The stock  rear shock is really not worth the  will be time of day. It is just no good no matter what you do to it..
 I know you dont want to hear this but the Progressive 465 is a really good option for that bike. This is a valved shock. ( the stock rear is not)
The other option is a c14 shock. The spring is soft with that  c14 shock   on our c10's but   you are  already running soft front springs so it should be a good match.
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Re: Yet another suspension rebuild
« Reply #7 on: October 04, 2018, 10:10:04 pm »
Does the 86 bike you have, have spacers in the forks?
Do you know if the new springs will be used with spacers?

All of this will be very important if you use the adjustable fork caps.
Reason is; The adjustable caps may be longer than the original so they will add preload.
If they are; You'll need to shorten your spacer to adjust for that extra length.

Why are you wanting to lower the front of your bike?
The change to a 17" rim already lowered the front of the bike..

Ride safe, Ted
« Last Edit: October 05, 2018, 12:04:47 am by connie_rider »
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Offline batboy

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Re: Yet another suspension rebuild
« Reply #8 on: October 04, 2018, 10:38:46 pm »
The bike is a 1988 model year. The springs I took out were 20.25" long and did have a 2" long steel spacer. The new springs came with a piece of PCV to use as a 6" spacer in each fork. The new spring is 14" plus 6" spacer for 20" length almost the same as the stock spring. I assumed I was supposed to use the 2" steel spacer too.

The manual fork adjustor cap from the later C-10s will not work. They do not fit into the tube. I think the early C-10 inside fork tubes cap threads are down lower on the inside of the tube. Anyone with a later C-10 need a fork pre-loader cap? I now have a couple extras now.

I'm having trouble compressing the fork springs enough to put the old caps back on.
« Last Edit: October 05, 2018, 11:48:39 am by batboy »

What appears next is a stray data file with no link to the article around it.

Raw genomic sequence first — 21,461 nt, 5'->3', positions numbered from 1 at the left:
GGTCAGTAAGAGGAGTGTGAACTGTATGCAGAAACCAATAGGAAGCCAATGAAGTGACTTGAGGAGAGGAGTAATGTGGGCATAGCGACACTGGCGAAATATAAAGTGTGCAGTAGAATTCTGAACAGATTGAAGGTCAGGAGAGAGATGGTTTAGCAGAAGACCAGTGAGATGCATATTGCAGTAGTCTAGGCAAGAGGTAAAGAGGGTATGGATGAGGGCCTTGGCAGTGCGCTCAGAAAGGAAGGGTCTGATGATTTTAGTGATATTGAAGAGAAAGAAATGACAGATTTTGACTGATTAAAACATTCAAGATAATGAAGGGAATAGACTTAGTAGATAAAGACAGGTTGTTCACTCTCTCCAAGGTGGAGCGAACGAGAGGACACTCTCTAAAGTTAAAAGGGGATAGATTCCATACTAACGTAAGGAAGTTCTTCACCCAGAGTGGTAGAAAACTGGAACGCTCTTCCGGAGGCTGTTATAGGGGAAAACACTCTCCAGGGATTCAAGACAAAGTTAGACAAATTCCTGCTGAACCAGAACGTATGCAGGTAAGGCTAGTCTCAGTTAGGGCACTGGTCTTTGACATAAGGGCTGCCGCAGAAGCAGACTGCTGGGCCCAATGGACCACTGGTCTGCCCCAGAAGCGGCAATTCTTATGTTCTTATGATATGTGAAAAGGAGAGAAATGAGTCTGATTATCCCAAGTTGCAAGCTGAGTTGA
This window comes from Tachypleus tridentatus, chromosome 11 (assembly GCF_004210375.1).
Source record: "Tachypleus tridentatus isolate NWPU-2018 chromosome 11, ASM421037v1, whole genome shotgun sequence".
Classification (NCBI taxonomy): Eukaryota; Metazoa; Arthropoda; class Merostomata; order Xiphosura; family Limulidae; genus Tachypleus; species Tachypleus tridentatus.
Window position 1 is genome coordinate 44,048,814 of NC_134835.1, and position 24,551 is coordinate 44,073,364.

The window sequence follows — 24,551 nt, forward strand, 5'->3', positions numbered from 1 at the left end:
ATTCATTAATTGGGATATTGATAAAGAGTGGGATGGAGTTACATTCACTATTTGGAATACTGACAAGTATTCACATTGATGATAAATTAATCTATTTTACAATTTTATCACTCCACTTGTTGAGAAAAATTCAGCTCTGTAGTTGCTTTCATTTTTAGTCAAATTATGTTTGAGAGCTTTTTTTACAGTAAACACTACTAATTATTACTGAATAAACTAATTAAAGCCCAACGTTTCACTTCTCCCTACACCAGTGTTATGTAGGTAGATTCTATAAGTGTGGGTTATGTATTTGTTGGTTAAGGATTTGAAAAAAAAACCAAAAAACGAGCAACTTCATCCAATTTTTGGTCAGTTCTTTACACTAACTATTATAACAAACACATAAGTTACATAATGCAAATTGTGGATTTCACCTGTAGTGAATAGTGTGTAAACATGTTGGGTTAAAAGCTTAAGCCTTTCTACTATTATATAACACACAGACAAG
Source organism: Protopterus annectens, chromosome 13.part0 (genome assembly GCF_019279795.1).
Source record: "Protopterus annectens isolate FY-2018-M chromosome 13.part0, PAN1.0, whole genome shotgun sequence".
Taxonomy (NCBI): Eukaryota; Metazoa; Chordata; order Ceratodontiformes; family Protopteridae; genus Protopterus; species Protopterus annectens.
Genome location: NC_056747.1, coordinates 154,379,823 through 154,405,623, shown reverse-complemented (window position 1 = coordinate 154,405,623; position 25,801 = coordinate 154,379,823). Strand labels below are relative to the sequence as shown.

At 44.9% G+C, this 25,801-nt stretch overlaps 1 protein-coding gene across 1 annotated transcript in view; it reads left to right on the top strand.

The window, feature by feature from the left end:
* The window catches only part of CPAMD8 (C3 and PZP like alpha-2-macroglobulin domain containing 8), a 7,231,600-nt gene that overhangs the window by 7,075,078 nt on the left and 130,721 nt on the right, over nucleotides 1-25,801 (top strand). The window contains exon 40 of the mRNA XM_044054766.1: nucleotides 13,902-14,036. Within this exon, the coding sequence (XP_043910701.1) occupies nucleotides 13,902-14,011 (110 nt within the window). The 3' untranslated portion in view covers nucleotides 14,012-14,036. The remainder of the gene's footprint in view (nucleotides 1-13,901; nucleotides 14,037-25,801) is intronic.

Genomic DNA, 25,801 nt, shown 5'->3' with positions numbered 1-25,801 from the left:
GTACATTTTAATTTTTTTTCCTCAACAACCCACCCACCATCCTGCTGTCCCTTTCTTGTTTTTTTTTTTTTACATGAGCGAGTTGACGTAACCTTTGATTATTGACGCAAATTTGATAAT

1988 Kawasaki Concours ZG1000 - Ninja Edition
Bike has the usual accessories and modifications

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Re: Yet another suspension rebuild
« Reply #9 on: October 05, 2018, 12:16:55 am »
STOP!!
You can not lower the front of an 88 as it has a crossover tube between the forks.
The ends of it set over holes in the tubes that allows oil/pressure to pass between the tubes.

The rear shock is probably ok.
Someone may not have serviced it.
Low or no pressure would also help explain the rough ride.

NOTE: Be careful when you try to put air in the rear.
          If you use a std air compressor that is set to high pressure, It is very EZ to overpressure.
               {as there is little volume in the shock}
          Max pressure is 50 psi.
          Use a regulator to reduce available pressure prior to putting air in the shock.

NOTE II: Because of the low volume, checking the air with a gauge will probably loose 5- 10 psi every time you do it.
                   Makes checking for leaks difficult...

Use a speed handle to install the fork caps.

Ride safe, Ted
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Offline batboy

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Re: Yet another suspension rebuild
« Reply #10 on: October 05, 2018, 02:55:21 am »
Yes, my bike has the crossover tube between the forks. Yes, it can be lowered, I've already done it. I raised both forks together, not a problem.

I haven't done anything to the rear shock yet other than add air with a wimpy wore out 12v compressor you plug into a cigarette lighter. No worries on over-pressurizing, this old pump gives up at about 30 psi. I'm a little confused about what kind of air gauge to use. The manual says don't use a tire gauge, but then doesn't say what kind to use. Thought I'd do the front forks first before messing with the rear shock. Just taking one step at a time.

As for starting the fork caps, I don't have one of those speed handles. Trying to use a deep socket and ratchet, but I  can't seem to press it down far enough to get it started. These new springs are much stiffer than the old ones. I'll give my cordless impact a try tomorrow and hope I don't get it cross threaded.

I only have one tube refilled. I accidentally spilled my expensive fork oil. Hope I have enough for the other fork now.
1988 Kawasaki Concours ZG1000 - Ninja Edition
Bike has the usual accessories and modifications

Offline Bob_C_CT

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Re: Yet another suspension rebuild
« Reply #11 on: October 05, 2018, 09:43:38 am »
You need a no leak tire/air suspension hand pump/pressure gage, Harley sells one. Part Number 54630-03A
You may find a cheaper gage or gage pump look for one no air loss connection. I had a 12v air compressor with gage and I would pump up to 40psi and quickly disconnected.

Don't use impact wrench, take spring out and start cap with no pressure and mark cap and tube when threads disengage. Now replace spring and start cap where both marks align on the cap and on the tube. Maybe use your impact wrench with no power to add some weight behind your push and twist to start the threads. You don't want to cross thread. Impact wrench has many good uses but starting a fine threaded cap is not one of them.